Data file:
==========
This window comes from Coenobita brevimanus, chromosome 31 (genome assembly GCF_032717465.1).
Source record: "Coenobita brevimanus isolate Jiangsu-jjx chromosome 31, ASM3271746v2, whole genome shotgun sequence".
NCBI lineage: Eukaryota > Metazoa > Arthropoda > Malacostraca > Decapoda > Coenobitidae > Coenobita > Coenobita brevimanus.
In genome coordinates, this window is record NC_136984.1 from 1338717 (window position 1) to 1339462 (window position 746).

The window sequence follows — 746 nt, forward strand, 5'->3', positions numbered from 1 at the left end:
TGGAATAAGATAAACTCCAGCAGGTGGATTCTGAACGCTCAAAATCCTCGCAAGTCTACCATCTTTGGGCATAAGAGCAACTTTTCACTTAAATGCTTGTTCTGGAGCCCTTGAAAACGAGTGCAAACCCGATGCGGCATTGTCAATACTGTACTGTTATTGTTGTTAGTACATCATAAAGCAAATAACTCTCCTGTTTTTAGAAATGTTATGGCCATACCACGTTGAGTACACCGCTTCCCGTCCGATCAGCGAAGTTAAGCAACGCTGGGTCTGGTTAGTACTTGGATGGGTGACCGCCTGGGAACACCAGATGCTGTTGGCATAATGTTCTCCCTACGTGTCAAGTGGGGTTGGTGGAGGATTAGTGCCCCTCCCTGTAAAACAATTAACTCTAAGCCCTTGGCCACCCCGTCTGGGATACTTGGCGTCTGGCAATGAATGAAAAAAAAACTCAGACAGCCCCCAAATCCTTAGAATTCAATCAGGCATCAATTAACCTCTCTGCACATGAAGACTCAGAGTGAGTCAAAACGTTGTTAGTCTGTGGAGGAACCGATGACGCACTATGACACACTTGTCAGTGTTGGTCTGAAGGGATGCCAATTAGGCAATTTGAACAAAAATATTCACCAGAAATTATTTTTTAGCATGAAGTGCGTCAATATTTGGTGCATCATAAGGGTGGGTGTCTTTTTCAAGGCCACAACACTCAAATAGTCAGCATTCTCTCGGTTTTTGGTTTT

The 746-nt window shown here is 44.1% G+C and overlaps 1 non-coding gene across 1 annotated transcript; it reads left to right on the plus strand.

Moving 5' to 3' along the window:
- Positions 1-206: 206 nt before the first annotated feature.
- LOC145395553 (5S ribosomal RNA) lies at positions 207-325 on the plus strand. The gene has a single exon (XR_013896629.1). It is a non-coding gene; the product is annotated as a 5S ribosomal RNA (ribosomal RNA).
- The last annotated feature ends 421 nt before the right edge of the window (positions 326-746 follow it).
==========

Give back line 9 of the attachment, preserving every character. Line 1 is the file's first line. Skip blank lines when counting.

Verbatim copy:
- Positions 1-206: 206 nt before the first annotated feature.